4. Oh my word, I had no idea about these trees! I love New Zealand because of its landscape and culture, and now because of the trees haha


    March 12, 2015 at 9:52 AM

    • Until I started research for my trip, I hadn’t heard of the pōhutukawa either. Yes, New Zealand is a great place to visit for its landscape and culture, and I’m certainly glad I finally went.

      Steve Schwartzman

      March 12, 2015 at 10:12 AM

      • Do you think you’ll visit again? It’s a long way for me to travel but I loved it so much!


        March 12, 2015 at 10:21 AM

        • Good question. It’s a long way from Texas, too, but I also loved it and would like to go back eventually to see some of the things I missed the first time around. At the same time, there are plenty of other countries I’ve never been to that might take priority, including India, Italy, and Brazil.

          Steve Schwartzman

          March 12, 2015 at 10:29 AM

  5. Great photo. There has just been a protest over a land developer who wanted to fell a 500 year old Kauri tree and 300 year old Rimu. The protester won, but at what cost – other trees will be felled instead. Your photo reminds me of our visits to the beach when I was a child. I always looked at these trees and admired how they managed to survive leaning over the cliffs like this.

    Raewyn's Photos

    March 12, 2015 at 1:34 PM

    • You’re fortunate to have grown up with these huge trees and to be able to think back on your experiences with them. I’m planning to show a venerable kauri tree in the days ahead and also the distinctive leaves of a rimu.

      Protests like the one you mentioned take place in the United States too; sometimes they succeed, sometimes they don’t, and sometimes the results are mixed (as in your case). Many large trees were felled when this country got developed, and unfortunately the consciousness of their historical value arose after many of them were already gone.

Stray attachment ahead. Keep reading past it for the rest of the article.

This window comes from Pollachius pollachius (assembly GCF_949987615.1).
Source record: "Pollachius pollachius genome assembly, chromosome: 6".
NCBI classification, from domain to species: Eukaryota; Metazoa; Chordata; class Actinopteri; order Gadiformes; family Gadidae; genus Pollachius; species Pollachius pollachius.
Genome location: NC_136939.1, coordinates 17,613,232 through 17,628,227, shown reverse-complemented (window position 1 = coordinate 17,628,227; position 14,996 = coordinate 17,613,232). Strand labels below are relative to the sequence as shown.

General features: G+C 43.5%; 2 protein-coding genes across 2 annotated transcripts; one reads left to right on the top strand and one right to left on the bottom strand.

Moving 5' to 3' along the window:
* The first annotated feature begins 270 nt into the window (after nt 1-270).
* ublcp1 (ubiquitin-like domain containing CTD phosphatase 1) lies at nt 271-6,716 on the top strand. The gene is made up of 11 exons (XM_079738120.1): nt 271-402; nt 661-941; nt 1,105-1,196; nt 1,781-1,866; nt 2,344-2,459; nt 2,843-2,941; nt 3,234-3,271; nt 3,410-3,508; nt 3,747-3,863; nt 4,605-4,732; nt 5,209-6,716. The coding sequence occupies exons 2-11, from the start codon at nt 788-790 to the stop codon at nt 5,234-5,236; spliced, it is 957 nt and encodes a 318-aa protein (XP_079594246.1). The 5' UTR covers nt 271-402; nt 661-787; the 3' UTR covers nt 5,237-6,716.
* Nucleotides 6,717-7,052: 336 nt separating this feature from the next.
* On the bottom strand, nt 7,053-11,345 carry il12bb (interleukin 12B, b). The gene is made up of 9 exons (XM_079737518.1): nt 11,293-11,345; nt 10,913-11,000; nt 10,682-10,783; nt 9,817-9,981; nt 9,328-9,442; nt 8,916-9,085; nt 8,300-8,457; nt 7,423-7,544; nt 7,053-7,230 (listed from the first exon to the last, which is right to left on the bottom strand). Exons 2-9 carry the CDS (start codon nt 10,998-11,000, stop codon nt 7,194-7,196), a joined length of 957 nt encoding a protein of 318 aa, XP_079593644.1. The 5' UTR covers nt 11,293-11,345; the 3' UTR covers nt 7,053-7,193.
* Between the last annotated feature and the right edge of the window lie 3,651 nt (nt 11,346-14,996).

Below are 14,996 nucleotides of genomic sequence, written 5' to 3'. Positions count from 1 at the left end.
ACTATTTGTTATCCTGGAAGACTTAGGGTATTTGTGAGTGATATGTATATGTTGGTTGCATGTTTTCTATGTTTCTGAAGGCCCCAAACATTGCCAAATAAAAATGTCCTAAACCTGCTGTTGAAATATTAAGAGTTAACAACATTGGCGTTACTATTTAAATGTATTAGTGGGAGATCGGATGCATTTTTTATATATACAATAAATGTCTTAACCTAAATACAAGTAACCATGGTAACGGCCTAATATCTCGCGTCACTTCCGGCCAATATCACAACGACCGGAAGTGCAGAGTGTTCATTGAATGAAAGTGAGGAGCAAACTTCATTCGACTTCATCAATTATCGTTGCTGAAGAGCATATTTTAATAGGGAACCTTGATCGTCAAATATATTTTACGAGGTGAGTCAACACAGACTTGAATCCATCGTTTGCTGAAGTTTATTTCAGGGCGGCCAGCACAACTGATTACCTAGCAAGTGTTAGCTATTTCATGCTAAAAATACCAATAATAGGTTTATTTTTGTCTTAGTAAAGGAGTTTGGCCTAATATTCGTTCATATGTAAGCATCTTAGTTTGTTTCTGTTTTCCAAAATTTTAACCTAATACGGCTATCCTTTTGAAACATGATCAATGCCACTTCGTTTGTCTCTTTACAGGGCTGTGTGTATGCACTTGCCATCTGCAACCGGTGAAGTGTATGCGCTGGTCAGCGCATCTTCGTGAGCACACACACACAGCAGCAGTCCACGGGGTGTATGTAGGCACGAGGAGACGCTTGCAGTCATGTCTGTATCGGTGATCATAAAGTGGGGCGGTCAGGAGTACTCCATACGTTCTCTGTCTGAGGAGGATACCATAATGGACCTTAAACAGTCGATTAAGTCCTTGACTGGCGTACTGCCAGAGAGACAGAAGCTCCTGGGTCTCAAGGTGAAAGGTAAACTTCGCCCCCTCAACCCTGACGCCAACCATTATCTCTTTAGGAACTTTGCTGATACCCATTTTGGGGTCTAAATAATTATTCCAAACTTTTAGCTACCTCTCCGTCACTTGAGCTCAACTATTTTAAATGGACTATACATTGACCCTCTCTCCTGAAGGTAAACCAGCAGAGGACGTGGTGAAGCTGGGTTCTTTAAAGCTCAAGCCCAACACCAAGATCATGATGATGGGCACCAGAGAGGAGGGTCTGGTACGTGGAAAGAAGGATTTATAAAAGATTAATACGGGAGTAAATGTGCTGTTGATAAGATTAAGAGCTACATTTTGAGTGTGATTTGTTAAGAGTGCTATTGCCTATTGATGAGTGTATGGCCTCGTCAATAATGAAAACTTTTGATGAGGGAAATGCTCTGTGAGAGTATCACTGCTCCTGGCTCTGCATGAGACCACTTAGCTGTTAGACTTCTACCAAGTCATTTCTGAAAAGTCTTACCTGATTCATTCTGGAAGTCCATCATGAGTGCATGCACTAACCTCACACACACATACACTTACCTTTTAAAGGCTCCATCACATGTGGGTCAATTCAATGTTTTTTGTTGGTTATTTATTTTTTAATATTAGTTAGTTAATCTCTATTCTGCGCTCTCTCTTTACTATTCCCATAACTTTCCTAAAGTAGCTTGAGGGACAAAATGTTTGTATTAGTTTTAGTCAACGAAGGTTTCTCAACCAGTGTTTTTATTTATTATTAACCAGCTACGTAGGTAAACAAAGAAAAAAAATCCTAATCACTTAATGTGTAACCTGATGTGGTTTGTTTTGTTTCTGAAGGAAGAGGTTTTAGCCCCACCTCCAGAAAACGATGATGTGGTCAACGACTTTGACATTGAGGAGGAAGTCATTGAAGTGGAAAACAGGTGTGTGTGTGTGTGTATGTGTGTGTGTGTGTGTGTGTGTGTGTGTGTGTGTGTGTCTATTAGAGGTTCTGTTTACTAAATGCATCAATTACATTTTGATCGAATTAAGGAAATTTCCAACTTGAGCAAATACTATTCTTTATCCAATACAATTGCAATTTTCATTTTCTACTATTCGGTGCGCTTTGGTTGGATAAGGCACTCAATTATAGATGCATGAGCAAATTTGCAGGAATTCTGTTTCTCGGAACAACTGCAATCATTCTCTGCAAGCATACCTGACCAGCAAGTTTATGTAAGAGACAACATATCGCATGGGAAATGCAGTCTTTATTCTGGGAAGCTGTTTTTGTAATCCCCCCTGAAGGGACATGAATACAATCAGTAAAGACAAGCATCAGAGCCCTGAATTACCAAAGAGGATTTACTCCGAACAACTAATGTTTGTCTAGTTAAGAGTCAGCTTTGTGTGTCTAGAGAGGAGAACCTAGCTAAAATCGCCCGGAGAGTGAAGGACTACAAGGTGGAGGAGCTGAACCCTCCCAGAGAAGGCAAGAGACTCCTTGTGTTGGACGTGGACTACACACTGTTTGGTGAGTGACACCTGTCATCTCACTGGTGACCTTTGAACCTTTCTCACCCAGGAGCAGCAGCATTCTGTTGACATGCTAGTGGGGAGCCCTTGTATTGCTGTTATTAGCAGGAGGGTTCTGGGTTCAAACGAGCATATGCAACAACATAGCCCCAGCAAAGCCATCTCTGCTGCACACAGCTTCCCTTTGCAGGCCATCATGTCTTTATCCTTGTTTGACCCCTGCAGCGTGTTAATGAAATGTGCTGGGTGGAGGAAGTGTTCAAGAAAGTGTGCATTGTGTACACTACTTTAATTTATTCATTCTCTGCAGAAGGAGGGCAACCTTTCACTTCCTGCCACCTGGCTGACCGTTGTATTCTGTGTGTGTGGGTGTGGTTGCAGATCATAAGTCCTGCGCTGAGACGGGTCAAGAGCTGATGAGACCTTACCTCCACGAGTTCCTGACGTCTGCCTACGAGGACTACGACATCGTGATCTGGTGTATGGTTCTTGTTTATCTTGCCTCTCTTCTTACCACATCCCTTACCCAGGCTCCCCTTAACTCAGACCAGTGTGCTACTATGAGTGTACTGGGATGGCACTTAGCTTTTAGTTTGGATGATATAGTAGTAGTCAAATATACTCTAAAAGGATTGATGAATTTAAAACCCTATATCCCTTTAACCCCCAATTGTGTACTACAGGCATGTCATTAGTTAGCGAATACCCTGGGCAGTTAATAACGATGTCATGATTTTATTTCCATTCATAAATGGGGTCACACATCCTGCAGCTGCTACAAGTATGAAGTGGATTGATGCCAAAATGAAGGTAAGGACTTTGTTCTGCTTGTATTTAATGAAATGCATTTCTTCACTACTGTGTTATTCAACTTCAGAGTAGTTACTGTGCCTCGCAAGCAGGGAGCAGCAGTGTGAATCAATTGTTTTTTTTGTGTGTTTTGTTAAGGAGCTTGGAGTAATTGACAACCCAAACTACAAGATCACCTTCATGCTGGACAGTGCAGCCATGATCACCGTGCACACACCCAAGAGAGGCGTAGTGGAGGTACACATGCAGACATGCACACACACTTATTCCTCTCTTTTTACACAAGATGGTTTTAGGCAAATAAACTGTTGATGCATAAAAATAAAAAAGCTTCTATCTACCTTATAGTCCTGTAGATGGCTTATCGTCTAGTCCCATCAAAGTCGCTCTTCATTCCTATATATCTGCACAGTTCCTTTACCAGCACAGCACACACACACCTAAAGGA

Steve Schwartzman

      March 12, 2015 at 3:33 PM

  6. wow !


    March 12, 2015 at 3:40 PM

  7. My love of the pohutukawa started with my first trip to New Zealand around 1987 and has grown with each subsequent visit. They perch on the clifftops like Snoopy on the roof of his doghouse, pretending to be a vulture, and seem able to withstand the ravages of seaborn wind and weather, as they’ve been practicing this art for many millenia. Truly the stuff of inspiration.


    March 12, 2015 at 7:37 PM

    • And I was truly inspired by it, as you can tell from this picture. I also paid attention to the smaller scale, photographing pōhutukawa roots and trunk and bark. I wish I had the extra few decades of exposure that you have.

      Steve Schwartzman

      March 12, 2015 at 9:02 PM

  8. I didn’t realise that there is such a variety of pohutukawa and rata; some are very suitable for urban gardens. Perhaps I should treat myself to a rata next Christmas.http://www.gogardening.co.nz/magazine/10-0-1119/natives-nz-christmas-trees


    March 12, 2015 at 7:54 PM

    • Go for it: the more natives, the better, I always say. Like you, I had no idea that there are as many cultivars as appear in your linked page.

      Steve Schwartzman

      March 12, 2015 at 9:10 PM

  9. I enjoy seeing trees and plants that are able to hang on to the edges of cliffs and eroded soils. It is impressive when one considers the trees that are blown over in other situations where they have solid, although sometimes shallow, footing.

    Steve Gingold

    March 14, 2015 at 5:21 PM

    • That’s a good contrast you make between the seemingly stable that gets toppled and the precarious that somehow manages to weather the storm.

      Steve Schwartzman

      March 14, 2015 at 8:51 PM

  10. Magnificent.


    March 15, 2015 at 10:25 PM

    • The closest thing I know here is the live oak, which grows huge and has a habit of sprawling.

      Steve Schwartzman

      March 16, 2015 at 6:30 AM

  11. […] genus Metrosideros includes not only the pōhutukawa tree but also the rātā tree, of which there are two species. Gallivanta had told us to look for […]